THE Parliamentary Public Accounts Committee (PAC) has heard that as at October 31, 2021, over K180 million has been paid to Kinglong Motors (Z) Limited, a subsidiary of Higer Bus Limited, for the procurement of 100 mechanical horses and fuel tankers meant to be distributed to identified youth groups which lacked adequate experience.
And the Committee has heard that the Ministry of Youth, Sport and Arts spent over K2.4 million on workshops and allowances to develop a communication strategy which has not materialised.
Appearing before the PAC Thursday, Ministry of Youth, Sport and Arts Permanent Secretary Kangwa Chileshe admitted the beneficiary groups lacked capacity to handle the business.
“At the time of procurement of the mechanical horses and fuel tankers, the preparedness of the beneficiary youth groups to run the business of transportation of petroleum products was questionable in that most groups comprised youths who had no experience or capacity to manage the specialised trucks and to source petroleum products to transport,” Kangwa said.
He, however, said as a corrective measure, the new government had begun conducting training for the youth groups which benefited from the fuel tankers.
“The Ministry procured 100 mechanical horses and fuel tankers for onward distribution to various youth groups. As at 31st October, 2021, amounts totalling K180,233,603 had been paid towards the purchase of 100 mechanical horses and fuel tankers. It was established that there was a deficit of fuel tankers in the country thereby necessitating the empowerment of fuel tankers. As observed by the Auditor General, the Ministry has held capacity building meetings for all beneficiary youth cooperatives/groups while Oil Marketing Companies have also continued the hands-on training of the groups,” Chileshe said.
Kangwa said as at February 10, 2022, K12 million had been paid to Kinglong Motors (Z) Limited as part of balance owed by youth groups since they had not adhered to their contractural obligations.
“The Ministry signed a memorandum of understanding to procure 100 buses. However, only 25 buses had been supplied by Higer Bus Limited, leaving a balance of 75. The Committee may know that the Ministry negotiated with the supplier to supply fuel tankers instead of buses with similar contractual terms and conditions and it was concluded that the price of a fuel tanker was cheaper than a bus. Hence, the decision to procure the 50 fuel tankers from Kinglong Motors (Z) Limited, a subsidiary of Higer Bus Limited. The supplier proved to be the most favorable hence writing to ZPPA for authority to directly bid Kinglong Motors (Z) Limited for the supply and delivery of the fuel tankers instead of buses, which authority was granted on 16th September, 2020,” he said.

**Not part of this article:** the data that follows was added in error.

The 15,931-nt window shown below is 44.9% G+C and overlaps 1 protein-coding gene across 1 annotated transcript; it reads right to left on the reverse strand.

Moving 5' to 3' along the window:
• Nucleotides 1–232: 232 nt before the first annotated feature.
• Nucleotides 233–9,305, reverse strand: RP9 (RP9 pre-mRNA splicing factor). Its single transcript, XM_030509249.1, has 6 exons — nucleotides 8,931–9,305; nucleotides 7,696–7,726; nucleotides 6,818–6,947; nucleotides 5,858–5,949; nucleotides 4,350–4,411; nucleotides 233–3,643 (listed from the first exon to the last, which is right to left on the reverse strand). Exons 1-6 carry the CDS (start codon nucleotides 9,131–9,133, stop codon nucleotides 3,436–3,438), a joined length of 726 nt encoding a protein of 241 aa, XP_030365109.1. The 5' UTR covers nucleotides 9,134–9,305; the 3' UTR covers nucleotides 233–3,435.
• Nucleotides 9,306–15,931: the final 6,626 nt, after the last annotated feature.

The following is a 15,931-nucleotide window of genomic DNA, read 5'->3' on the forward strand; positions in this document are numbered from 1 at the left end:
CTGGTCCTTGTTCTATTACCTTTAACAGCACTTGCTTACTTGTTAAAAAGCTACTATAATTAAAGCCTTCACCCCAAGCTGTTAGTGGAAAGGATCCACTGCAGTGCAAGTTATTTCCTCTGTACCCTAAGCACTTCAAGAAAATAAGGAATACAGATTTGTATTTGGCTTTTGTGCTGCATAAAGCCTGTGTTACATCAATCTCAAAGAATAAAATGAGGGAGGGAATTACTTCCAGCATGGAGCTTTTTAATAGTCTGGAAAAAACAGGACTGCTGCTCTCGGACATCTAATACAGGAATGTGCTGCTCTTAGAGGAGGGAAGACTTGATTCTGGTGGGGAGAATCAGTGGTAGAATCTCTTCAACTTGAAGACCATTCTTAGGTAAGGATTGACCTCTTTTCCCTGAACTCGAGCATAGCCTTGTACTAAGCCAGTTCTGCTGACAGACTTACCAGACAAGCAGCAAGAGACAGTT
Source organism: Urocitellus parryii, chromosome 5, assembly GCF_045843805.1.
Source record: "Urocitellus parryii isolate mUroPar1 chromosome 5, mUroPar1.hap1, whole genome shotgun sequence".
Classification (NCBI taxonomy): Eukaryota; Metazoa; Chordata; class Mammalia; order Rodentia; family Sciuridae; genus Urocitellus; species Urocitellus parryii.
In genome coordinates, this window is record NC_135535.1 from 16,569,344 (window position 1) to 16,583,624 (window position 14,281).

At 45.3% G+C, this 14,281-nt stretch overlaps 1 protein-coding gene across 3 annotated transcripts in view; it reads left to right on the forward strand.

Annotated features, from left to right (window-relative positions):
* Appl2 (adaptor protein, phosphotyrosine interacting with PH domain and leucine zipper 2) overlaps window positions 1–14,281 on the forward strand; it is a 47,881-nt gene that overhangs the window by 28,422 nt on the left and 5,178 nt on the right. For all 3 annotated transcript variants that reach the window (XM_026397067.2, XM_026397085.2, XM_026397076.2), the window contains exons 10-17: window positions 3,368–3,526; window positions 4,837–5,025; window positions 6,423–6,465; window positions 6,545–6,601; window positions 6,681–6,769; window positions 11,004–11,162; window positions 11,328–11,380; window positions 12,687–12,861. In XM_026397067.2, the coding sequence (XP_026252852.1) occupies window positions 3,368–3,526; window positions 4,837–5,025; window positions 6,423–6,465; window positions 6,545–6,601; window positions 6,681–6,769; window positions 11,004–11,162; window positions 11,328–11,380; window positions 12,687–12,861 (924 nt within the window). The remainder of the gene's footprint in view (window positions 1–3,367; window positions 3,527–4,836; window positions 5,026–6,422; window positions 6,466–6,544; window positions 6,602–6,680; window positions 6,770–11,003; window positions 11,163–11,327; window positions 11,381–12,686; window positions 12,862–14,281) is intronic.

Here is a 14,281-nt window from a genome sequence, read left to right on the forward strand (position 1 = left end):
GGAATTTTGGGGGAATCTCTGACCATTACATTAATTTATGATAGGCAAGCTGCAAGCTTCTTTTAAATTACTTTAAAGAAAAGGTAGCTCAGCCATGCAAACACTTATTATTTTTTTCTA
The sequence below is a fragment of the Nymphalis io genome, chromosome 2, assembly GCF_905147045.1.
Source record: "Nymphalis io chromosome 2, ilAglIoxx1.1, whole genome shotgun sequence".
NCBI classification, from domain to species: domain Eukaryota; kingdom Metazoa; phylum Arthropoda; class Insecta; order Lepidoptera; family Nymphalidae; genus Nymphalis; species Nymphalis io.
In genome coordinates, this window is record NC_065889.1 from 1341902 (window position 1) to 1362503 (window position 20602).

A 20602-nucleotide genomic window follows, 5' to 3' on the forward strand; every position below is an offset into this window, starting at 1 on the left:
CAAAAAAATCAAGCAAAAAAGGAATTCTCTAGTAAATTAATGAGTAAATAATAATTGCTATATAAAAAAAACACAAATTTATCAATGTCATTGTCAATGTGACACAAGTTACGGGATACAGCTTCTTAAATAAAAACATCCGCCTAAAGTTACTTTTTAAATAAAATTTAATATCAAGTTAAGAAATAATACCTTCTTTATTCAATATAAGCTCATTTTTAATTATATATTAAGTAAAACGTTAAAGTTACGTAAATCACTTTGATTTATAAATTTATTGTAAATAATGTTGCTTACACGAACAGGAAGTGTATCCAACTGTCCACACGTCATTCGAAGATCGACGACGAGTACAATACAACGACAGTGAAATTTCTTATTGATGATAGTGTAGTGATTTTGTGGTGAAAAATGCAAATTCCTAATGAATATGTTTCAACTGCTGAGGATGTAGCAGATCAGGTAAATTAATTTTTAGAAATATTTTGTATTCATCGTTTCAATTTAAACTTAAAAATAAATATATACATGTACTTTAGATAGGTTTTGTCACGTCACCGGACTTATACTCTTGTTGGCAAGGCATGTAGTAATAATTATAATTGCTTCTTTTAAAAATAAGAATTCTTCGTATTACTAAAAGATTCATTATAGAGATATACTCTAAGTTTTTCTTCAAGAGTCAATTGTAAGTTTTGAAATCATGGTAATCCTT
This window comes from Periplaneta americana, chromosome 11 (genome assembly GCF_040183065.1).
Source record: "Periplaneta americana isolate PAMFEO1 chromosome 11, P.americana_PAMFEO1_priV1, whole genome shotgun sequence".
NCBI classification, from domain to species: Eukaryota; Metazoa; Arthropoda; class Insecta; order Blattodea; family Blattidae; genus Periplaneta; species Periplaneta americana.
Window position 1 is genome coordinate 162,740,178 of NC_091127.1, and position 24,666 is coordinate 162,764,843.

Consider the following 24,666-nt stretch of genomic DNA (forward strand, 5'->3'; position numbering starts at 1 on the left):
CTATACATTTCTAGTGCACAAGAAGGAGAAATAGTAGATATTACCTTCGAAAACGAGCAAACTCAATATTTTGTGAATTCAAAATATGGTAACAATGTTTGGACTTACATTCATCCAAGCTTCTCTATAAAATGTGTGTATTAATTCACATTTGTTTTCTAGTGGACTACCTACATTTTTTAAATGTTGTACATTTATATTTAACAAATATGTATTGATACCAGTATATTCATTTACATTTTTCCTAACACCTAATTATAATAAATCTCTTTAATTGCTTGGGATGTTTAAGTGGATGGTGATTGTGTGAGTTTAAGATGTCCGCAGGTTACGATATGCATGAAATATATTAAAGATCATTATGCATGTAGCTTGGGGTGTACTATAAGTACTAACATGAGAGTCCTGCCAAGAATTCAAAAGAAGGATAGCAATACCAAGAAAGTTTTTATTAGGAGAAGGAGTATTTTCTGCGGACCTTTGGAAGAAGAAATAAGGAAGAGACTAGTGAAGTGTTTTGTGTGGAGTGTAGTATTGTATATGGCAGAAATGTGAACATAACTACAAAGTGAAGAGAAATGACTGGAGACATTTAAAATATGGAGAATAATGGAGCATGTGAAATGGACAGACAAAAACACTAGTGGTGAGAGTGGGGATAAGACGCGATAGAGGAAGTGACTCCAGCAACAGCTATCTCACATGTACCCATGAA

“The contract provided advance payment of 50% of the price to be paid by the Ministry and the balance of 50% to be paid by the beneficiary youth group or cooperatives within 12 months after the receipt of goods. However, although the trucks were received in April, 2021 as at 31st October 2021, seven months after the receipts of the trucks no funds had been remitted by the beneficiaries. The nonpayment of the balance was as a result of the delay in operationalisation of the fuel tankers such as registration, signing of MoU, procedures in clearance and certification from ERB and RTSA. The Committee may with to note that as of 10th February, 2022, my office had remitted a total of K12,000,000 to Kinglong Motors (Z) Limited towards the 50% balance leaving a balance of K72,227,202.00.”
Meanwhile in response to the Auditor General’s revelation that the Ministry of Youth, Sport and Arts procured 75 mechanical horses and fuel tankers without authority from the Secretary to Cabinet, Kangwa said it was the Ministry’s understanding that Cabinet Office had approved.
“While the Ministry wrote to Cabinet to seek authority to procure 25 fuel tankers in 2021, it also sought guidance from Cabinet Office on how to proceed with the entire procurement system for use under the youth empowerment programme. In their letter dated 19th April, 2021 Cabinet Office guided that once the funds are set to be given as youth empowerment through procurement of materials which would be given to youth beneficiaries as loans, such items will eventually become private items and as such, these items would not be sitting on government inventory and not for government official use. So it was of the Ministry’s understanding that Cabinet Office had guided that the fuel tankers will be given as loans to youth beneficiaries hence proceed with the alternative procurement for disbursement of loans,” Chileshe said.
Meanwhile, the PAC further heard that the Ministry of Youth, Sport and Arts spent over K2.4 million on workshops and allowances to develop a communication strategy which has not been seen as at October, 31, 2021.
And in response, Kangwa assured the Committee that the ministry had now started the process of developing a communication strategy and hoped to complete before the end of 2022.
“The Ministry was required to develop a robust and comprehensive communication strategy by December 2020, which was to publicise all government youth empowerment programmes. In this regard, a budget provision of K2,500,000 was made and funded. The Ministry spent amounts totalling K2,498,150 on activities such as meetings, workshops allowances and administrative activities,” said Chileshe.
“However, no communication strategy had been developed as at 31st October 2021. However, I would like to say that the Ministry has started the process to develop the communication strategy. And as far the terms of reference have been developed. However, the committee may wish to note that the Ministry will finalise the development of the communication strategy before the end of 2022.”